Essay On Merton's Strain Theory

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The biological and psychological theories believe physical and mental disorders can determine criminal behavior on an individual level. Under the biological theory of criminality, it is believed that one’s brain function, genetics, and biochemical makeup contribute to criminality. The psychological theory offers insights into the mental health of the psychoanalytic nature. However, the sociological theory of crime focuses more on crime rates and the groups involved due to social decay instead of individuality. While each has their place in nature versus nature, the biological, psychological and sociological theory have an interesting view on an individual and group level in explaining criminal behavior. Bio criminologists seek to discover …show more content…
According to Alder, Laufer, & Mueller (2013), the Merton’s Strain theory relates to the idea that the lower-class wishes to be part of the middle-class culture and when they are suppressed from achieving their goals, they may seek to achieve these goals through illegitimate means (Alder, Laufer, & Mueller, 2013, p. 121) While I agree with the Merton’s strain theory on some levels, I think Merton focused too much attention on criminal behavior in association with the lower-class. In fact, researchers have been unable to clarify that one’s class is directly related to criminal behavior, and one cannot say that everyone who is part of the lower-class or experiences strain in their lives becomes a …show more content…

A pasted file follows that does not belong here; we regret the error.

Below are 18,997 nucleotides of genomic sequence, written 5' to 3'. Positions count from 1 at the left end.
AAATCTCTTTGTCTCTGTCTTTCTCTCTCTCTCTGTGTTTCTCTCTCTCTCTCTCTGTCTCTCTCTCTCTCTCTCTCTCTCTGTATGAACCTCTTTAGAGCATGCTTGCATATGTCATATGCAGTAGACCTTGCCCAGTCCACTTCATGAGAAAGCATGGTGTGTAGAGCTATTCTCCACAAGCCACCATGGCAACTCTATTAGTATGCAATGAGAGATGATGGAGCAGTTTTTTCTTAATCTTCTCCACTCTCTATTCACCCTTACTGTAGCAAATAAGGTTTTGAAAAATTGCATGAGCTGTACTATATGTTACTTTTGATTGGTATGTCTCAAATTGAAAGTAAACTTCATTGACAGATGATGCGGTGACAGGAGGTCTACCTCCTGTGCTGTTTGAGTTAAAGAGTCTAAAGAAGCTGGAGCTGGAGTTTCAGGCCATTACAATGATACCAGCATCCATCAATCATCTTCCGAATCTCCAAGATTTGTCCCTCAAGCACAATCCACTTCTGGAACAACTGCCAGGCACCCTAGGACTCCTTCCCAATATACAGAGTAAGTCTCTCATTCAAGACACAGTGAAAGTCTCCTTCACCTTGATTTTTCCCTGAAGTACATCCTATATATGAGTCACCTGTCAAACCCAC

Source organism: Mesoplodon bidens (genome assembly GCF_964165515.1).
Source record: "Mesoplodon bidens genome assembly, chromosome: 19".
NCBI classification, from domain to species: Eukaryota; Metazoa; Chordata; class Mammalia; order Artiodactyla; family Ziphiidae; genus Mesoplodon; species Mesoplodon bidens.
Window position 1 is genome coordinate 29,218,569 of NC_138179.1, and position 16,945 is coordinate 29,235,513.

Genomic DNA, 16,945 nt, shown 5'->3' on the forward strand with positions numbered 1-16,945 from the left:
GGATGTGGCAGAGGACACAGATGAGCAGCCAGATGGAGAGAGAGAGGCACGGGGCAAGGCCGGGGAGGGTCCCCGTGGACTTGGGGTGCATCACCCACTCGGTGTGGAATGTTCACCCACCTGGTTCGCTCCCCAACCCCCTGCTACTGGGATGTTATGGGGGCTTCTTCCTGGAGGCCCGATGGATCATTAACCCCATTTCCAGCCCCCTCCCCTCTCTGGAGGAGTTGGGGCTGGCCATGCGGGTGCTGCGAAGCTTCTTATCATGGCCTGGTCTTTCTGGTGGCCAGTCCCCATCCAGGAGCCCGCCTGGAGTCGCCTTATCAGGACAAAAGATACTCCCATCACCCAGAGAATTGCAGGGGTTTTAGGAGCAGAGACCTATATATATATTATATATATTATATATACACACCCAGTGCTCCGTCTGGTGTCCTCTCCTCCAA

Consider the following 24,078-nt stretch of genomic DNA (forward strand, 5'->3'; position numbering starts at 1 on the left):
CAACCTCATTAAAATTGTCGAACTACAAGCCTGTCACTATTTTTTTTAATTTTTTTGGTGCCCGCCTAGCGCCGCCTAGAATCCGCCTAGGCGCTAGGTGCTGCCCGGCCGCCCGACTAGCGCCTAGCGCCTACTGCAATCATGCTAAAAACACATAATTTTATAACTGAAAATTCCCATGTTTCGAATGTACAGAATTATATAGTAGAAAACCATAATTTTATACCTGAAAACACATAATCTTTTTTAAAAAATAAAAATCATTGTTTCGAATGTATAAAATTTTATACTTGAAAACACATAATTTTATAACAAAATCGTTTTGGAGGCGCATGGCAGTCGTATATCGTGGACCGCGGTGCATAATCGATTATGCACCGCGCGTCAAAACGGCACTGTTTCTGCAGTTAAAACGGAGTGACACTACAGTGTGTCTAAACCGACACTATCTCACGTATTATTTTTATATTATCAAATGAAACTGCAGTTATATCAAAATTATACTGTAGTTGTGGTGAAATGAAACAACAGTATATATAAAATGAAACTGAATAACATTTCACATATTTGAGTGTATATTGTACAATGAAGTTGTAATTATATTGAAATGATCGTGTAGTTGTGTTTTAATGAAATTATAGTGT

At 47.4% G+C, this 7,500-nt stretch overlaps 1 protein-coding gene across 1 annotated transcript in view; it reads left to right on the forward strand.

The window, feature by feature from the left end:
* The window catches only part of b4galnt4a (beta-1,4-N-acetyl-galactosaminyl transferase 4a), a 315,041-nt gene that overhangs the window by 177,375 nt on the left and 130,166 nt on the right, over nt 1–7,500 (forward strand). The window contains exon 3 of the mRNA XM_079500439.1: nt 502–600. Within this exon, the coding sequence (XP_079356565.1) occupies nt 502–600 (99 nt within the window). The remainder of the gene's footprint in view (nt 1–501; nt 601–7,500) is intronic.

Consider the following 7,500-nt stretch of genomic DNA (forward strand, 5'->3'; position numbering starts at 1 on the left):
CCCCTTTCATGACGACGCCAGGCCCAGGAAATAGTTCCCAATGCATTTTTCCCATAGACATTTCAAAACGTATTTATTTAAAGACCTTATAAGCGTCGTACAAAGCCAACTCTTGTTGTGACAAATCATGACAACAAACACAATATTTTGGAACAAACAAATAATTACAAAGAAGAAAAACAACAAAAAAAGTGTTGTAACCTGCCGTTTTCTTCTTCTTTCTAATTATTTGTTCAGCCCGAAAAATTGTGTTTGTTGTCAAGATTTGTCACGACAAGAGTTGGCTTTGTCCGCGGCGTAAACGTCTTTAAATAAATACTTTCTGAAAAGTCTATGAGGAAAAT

For example, minimal brain dysfunction on a biological level contributes to hyperactivity disorders ranging from patterns of aggression, low self-esteem, outbursts, and explain criminal behavior when social theories are unable to find an association with the social environment of the subject (Alder, Laufer, & Mueller, 2013, p. 91). I say this because a negative event in one’s life may be affected on a psychological level in how well they deal with the circumstance surround the event. Also, the emotional response to an event can be a result of a subjective strain. Several studies have also shown a strong relationship between crime and moral development when a child is subjected to an unstable home environment. For example, delinquency in juveniles has been attributed to the strain of parental fighting, life hassles, and negative relationships with adults (Agnew, n.d., p. 324). Studies in adults suggested marital issues, unemployment, and the failure to achieve economic goals contributed to criminal behavior (Agnew, n.d., p. 325). I think the general strain theory establishes a connection to criminal behavior when individuals lack the resources and the emotional and social support to cope with internal and external strains.
References
Agnew, R. (n.d.) Building on the

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